Are you starting or expanding a business, and in need of a loan to help make it happen? While there are some larger loan options available, many entrepreneurs – particularly freelance, online and home-based businesses – require only a few thousand dollars to get started. If this is the case for you, consider a microloan.

Why? Many start-ups and new small businesses often find they may not qualify for a traditional small business bank loan.  Without a proven track-record of 3-5 years under your belt and/or established business credit, many banks simply won’t take the risk.


SBA Microloans

SBA Microloans are typically offered to businesses with smaller start-up capital needs (usually less than $50,000). Unlike traditional bank business loans, funding is typically provided via community-based, nonprofit microfinance institutions.  Furthermore, SBA’s popular Microloan Program provides short-term loans up to $50,000 to help small businesses startup and expand, although the average microloan is about $13,000.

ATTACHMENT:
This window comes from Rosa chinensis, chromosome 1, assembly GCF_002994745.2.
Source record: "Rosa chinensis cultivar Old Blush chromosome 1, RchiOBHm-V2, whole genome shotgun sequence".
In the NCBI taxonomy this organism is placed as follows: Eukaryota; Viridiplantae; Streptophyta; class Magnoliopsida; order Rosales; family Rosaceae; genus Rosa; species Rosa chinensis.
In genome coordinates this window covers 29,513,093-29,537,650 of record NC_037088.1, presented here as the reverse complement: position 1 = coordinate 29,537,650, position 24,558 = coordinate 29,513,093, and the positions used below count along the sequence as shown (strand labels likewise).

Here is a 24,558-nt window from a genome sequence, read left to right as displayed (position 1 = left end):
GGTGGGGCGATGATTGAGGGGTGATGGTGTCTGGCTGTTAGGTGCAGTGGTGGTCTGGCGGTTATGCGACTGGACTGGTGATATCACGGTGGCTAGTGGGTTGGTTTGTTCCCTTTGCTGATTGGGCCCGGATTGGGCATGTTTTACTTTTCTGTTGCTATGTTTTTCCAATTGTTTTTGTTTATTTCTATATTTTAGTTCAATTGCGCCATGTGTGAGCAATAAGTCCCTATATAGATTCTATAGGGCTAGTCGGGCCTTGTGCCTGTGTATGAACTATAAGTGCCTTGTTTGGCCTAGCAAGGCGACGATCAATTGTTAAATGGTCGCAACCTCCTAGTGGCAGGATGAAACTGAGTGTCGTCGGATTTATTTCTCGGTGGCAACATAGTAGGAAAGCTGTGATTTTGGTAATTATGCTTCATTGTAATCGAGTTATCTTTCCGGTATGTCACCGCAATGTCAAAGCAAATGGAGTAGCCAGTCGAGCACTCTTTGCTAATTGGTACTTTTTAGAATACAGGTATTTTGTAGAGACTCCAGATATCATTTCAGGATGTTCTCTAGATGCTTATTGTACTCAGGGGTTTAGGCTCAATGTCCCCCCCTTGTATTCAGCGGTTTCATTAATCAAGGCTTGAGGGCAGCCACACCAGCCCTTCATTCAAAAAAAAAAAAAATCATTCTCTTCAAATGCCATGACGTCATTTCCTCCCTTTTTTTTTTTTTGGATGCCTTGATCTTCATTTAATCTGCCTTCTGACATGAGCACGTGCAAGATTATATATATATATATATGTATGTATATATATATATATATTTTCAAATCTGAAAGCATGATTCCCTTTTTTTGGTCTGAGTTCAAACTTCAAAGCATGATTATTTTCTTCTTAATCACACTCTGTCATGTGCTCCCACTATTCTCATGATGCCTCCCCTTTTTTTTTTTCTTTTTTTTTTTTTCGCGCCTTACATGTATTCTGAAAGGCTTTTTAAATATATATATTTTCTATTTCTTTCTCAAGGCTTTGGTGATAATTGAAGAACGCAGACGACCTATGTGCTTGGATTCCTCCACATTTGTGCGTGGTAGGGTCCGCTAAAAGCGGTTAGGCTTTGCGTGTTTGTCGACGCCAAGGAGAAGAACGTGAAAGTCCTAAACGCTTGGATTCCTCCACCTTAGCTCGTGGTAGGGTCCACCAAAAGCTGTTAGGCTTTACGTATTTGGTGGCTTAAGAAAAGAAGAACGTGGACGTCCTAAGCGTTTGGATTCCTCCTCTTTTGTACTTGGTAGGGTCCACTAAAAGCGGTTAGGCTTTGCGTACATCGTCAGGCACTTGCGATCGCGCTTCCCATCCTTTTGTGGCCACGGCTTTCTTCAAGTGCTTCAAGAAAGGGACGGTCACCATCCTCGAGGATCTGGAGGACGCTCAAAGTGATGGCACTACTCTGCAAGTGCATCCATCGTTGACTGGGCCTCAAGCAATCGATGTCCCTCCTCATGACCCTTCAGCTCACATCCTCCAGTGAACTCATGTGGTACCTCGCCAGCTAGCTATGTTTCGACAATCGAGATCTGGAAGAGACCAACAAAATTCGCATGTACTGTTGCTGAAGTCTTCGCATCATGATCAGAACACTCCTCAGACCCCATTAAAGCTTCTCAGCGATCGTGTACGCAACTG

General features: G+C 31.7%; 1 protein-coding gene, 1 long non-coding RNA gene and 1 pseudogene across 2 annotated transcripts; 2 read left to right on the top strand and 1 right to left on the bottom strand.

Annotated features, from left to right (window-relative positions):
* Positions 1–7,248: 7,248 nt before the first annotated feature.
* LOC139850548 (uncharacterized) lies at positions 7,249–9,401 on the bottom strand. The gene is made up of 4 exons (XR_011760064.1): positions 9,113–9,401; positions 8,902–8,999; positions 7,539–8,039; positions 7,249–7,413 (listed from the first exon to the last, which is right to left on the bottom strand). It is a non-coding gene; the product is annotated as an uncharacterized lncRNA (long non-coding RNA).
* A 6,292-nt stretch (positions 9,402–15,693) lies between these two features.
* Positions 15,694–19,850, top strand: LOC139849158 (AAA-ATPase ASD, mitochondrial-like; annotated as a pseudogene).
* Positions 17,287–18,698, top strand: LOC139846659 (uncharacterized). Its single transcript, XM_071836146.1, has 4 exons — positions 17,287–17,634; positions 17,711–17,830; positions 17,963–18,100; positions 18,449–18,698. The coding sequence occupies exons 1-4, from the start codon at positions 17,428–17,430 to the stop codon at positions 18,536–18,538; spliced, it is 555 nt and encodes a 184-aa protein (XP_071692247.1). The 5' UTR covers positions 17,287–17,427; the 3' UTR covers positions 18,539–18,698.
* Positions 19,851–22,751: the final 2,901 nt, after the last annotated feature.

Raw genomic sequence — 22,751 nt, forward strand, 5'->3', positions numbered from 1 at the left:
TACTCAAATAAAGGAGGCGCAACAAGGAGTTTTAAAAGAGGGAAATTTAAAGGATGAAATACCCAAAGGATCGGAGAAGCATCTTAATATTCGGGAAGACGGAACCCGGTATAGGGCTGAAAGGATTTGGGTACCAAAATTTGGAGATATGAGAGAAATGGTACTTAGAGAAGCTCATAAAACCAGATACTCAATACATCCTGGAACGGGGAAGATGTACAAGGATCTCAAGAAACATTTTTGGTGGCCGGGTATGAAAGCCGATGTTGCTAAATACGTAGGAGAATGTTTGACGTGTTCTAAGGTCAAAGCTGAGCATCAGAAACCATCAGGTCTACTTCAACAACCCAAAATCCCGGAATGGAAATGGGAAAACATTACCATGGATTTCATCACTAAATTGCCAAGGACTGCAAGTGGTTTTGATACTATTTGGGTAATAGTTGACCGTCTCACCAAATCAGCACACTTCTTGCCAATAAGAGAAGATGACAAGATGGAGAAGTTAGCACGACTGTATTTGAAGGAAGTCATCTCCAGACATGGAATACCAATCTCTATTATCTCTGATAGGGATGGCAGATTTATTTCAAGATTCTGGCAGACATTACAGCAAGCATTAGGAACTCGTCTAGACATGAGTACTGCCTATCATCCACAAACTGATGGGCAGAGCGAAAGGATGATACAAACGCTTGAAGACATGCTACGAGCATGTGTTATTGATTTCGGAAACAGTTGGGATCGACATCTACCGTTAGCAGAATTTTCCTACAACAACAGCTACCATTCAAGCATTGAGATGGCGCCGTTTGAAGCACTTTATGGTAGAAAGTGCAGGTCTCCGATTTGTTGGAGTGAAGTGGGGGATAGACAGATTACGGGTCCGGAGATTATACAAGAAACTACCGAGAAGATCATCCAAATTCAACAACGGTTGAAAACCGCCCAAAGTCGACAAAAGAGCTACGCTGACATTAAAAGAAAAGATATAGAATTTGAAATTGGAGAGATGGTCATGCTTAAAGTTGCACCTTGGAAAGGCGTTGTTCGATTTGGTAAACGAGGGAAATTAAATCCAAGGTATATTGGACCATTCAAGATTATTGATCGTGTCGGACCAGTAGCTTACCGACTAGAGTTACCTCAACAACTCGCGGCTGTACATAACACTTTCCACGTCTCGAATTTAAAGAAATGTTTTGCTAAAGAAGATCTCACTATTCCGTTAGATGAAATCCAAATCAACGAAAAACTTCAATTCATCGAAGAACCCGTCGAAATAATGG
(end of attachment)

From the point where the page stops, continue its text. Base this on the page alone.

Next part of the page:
Anyone can apply for a microloan, although these loans often favor people with low cash reserves or poor credit as well as those in rural or disadvantaged communities. However, many micro-financing institutions also offer specific micro-financing programs for women-owned businesses, environmentally responsible businesses, veterans and specific business-types. Microloans must be repaid in six years and can be used for:

  • Working capital
  • Buying inventory or supplies
  • Purchasing furniture or fixture
  • Investing in machinery or equipment


Where Can I Get a Microloan?

The SBA provides funds to specially designated intermediary lenders, which are nonprofit community-based organizations with experience in lending as well as management and technical assistance. These intermediaries administer the Microloan program for eligible borrowers. Microlenders in the Midwest include:


How to Be Prepared

Don’t overlook the importance of a business plan when it comes to applying for any type of loan because your lender will expect to see that you’ve done your research, understand your market, have a clear plan for success, and that you can demonstrate how and when you will repay the loan. SBA’s Writing a Business Plan guide can help.

You should also make sure you are aware of your credit score, and once you are up and running, take steps to establish your business credit score as soon as possible. For tips read: 6 Ways to Establish and Maintain a Healthy Credit Score for Your Startup or Small Biz.


If you determine that your start-up venture is going to cost you somewhere between $500 and $50,000, and your savings just aren’t enough, it would be wise to consider a microloan.